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# Both numerator and denominator are increased by 30

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Intern
Joined: 15 Nov 2009
Posts: 29

Kudos [?]: 8 [0], given: 4

Schools: Kelley
Both numerator and denominator are increased by 30 [#permalink]

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02 Dec 2009, 11:02
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Qn 87, Page 280. Answer credited is E.

d1/r1

Both numerator and denominator are increased by 30

d2 = (d1 + 30)
r2 = (r1 + 30)

Now, I cant think of any scenario where increasing the numerator and denomintor by an equal value will not cause the new fraction to be either equal to or greater than the old fraction? It certainly cannot be less than the old fraction - what am I missing?

Kudos [?]: 8 [0], given: 4

Senior Manager
Joined: 30 Aug 2009
Posts: 283

Kudos [?]: 191 [0], given: 5

Location: India
Concentration: General Management
Re: GMAT OG - 12th Edition, DS Qn 87 [#permalink]

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02 Dec 2009, 11:16
junker wrote:
Qn 87, Page 280. Answer credited is E.

d1/r1

Both numerator and denominator are increased by 30

d2 = (d1 + 30)
r2 = (r1 + 30)

Now, I cant think of any scenario where increasing the numerator and denomintor by an equal value will not cause the new fraction to be either equal to or greater than the old fraction? It certainly cannot be less than the old fraction - what am I missing?

please post the question as all may not have OG12 with them (I dont have )

Kudos [?]: 191 [0], given: 5

VP
Joined: 05 Mar 2008
Posts: 1467

Kudos [?]: 307 [0], given: 31

Re: GMAT OG - 12th Edition, DS Qn 87 [#permalink]

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02 Dec 2009, 12:09
junker wrote:
Qn 87, Page 280. Answer credited is E.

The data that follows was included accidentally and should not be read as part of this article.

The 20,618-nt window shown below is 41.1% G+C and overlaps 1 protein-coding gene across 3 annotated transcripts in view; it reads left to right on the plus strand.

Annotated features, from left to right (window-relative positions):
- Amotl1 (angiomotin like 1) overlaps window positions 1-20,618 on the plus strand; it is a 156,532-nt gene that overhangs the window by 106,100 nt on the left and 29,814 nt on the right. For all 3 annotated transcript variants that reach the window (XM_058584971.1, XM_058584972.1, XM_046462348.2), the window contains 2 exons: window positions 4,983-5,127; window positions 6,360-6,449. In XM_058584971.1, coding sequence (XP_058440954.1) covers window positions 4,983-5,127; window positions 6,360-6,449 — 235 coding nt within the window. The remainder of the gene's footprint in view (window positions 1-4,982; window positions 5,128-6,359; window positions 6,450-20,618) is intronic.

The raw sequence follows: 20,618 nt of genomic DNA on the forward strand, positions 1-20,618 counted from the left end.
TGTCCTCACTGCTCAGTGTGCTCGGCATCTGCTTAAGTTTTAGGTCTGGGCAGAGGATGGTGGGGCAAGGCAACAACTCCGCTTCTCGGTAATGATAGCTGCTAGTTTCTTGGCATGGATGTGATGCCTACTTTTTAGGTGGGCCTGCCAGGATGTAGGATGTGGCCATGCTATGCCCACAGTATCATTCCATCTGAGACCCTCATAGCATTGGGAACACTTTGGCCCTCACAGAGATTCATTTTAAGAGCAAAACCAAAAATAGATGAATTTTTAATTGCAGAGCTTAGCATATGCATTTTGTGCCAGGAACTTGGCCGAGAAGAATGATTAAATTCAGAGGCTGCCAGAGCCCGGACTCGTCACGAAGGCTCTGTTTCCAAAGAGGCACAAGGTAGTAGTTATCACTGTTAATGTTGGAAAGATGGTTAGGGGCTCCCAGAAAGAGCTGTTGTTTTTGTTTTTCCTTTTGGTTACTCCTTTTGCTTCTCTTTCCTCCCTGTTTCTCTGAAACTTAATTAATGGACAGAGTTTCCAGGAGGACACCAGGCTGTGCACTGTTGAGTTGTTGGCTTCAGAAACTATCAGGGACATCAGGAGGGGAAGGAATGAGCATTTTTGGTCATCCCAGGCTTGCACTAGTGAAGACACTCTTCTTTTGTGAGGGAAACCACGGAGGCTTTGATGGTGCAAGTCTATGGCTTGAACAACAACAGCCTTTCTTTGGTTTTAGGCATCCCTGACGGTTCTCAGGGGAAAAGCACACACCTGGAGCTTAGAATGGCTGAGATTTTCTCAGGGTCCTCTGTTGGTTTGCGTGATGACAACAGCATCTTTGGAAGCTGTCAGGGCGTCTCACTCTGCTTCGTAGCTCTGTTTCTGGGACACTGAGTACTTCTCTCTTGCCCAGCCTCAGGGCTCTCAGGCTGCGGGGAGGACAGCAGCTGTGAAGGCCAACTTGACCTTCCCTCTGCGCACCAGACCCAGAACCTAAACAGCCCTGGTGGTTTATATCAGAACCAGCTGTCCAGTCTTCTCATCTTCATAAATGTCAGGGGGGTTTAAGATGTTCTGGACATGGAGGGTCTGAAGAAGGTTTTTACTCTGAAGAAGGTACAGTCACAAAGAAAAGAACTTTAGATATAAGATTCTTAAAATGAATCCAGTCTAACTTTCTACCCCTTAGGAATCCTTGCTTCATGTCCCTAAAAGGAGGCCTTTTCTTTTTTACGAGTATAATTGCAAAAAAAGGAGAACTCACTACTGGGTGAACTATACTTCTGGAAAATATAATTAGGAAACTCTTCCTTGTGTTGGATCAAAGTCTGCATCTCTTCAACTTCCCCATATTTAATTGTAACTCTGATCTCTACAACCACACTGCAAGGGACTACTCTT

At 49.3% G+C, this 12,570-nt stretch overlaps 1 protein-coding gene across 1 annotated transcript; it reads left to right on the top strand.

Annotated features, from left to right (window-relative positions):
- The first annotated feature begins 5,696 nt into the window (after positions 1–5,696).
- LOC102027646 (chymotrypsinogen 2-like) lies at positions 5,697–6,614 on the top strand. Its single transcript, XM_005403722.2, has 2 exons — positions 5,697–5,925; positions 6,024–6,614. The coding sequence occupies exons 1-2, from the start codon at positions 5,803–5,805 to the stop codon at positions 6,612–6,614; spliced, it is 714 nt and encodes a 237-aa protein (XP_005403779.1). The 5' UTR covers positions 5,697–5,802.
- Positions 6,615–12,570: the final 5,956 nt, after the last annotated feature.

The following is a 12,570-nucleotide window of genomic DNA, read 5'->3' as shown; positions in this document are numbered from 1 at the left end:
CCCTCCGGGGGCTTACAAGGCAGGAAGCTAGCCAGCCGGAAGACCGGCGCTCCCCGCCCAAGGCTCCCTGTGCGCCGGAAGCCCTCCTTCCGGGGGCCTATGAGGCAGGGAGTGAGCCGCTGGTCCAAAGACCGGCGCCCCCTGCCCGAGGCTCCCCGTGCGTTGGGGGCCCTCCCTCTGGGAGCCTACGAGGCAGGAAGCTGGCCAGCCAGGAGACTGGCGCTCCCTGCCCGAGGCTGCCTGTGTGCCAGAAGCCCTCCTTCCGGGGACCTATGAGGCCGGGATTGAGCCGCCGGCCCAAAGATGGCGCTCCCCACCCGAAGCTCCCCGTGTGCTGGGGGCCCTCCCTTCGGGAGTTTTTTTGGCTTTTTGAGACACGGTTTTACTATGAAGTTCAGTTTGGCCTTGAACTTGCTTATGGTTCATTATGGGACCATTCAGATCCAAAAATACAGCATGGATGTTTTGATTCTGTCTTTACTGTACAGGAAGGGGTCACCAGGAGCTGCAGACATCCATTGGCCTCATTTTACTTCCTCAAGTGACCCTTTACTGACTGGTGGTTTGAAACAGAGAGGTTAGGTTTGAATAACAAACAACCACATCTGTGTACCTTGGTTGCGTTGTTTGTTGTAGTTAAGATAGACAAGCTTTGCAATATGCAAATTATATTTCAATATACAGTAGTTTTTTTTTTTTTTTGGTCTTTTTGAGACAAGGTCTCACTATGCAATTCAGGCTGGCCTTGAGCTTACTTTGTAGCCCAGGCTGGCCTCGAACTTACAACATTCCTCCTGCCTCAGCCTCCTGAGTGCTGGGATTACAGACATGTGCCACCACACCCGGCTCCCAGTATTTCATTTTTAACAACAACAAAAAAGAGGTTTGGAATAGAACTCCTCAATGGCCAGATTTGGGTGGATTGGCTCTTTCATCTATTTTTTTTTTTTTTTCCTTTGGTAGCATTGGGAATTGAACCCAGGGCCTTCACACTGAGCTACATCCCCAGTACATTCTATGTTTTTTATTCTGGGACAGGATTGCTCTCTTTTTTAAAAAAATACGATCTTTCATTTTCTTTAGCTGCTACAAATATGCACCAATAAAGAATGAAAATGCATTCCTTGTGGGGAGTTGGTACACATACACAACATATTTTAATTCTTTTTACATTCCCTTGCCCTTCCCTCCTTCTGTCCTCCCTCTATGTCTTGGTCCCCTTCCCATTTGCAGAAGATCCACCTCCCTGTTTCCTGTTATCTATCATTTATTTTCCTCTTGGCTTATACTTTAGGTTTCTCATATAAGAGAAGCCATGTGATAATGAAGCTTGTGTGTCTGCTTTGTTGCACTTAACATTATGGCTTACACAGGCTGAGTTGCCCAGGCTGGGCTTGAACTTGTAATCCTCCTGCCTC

d1/r1

Both numerator and denominator are increased by 30

d2 = (d1 + 30)
r2 = (r1 + 30)

Now, I cant think of any scenario where increasing the numerator and denomintor by an equal value will not cause the new fraction to be either equal to or greater than the old fraction? It certainly cannot be less than the old fraction - what am I missing?

-30/-60 = 1/2

-30+30/-60+30 = 0/-30 = 0 less than 1/2

Kudos [?]: 307 [0], given: 31

Intern
Joined: 15 Nov 2009
Posts: 29

Kudos [?]: 8 [0], given: 4

Schools: Kelley
Re: GMAT OG - 12th Edition, DS Qn 87 [#permalink]

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02 Dec 2009, 15:46
See that explanation does not make any sense. d1 is distance and r1 is rate of speed. These cannot possible be negative. I dont think the explanation is correct yet.

Anybody care to explain hwo the answer credited in the book can be correct?

Kudos [?]: 8 [0], given: 4

VP
Joined: 05 Mar 2008
Posts: 1467

Kudos [?]: 307 [0], given: 31

Re: GMAT OG - 12th Edition, DS Qn 87 [#permalink]

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02 Dec 2009, 16:56
junker wrote:
See that explanation does not make any sense. d1 is distance and r1 is rate of speed. These cannot possible be negative. I dont think the explanation is correct yet.

Anybody care to explain hwo the answer credited in the book can be correct?

I can't really understand what your asking

The question just wants to know if if t1 > t2

they can be equal or one can be greater so the answer is E

Not to sure where's the confusion

Kudos [?]: 307 [0], given: 31

GMAT Tutor
Joined: 24 Jun 2008
Posts: 1339

Kudos [?]: 1997 [0], given: 6

Re: GMAT OG - 12th Edition, DS Qn 87 [#permalink]

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03 Dec 2009, 02:30
If we're dealing only with positive quantities:

If the numerator of a fraction is larger than the denominator, and you add 30 to both, the value of the fraction goes down:

10/3 is greater than 40/33, for example

If the numerator is smaller than the denominator, and you add 30 to both, the value of the fraction goes up:

1/2 is less than 31/32, for example
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Kudos [?]: 1997 [0], given: 6

Re: GMAT OG - 12th Edition, DS Qn 87   [#permalink] 03 Dec 2009, 02:30
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# Both numerator and denominator are increased by 30

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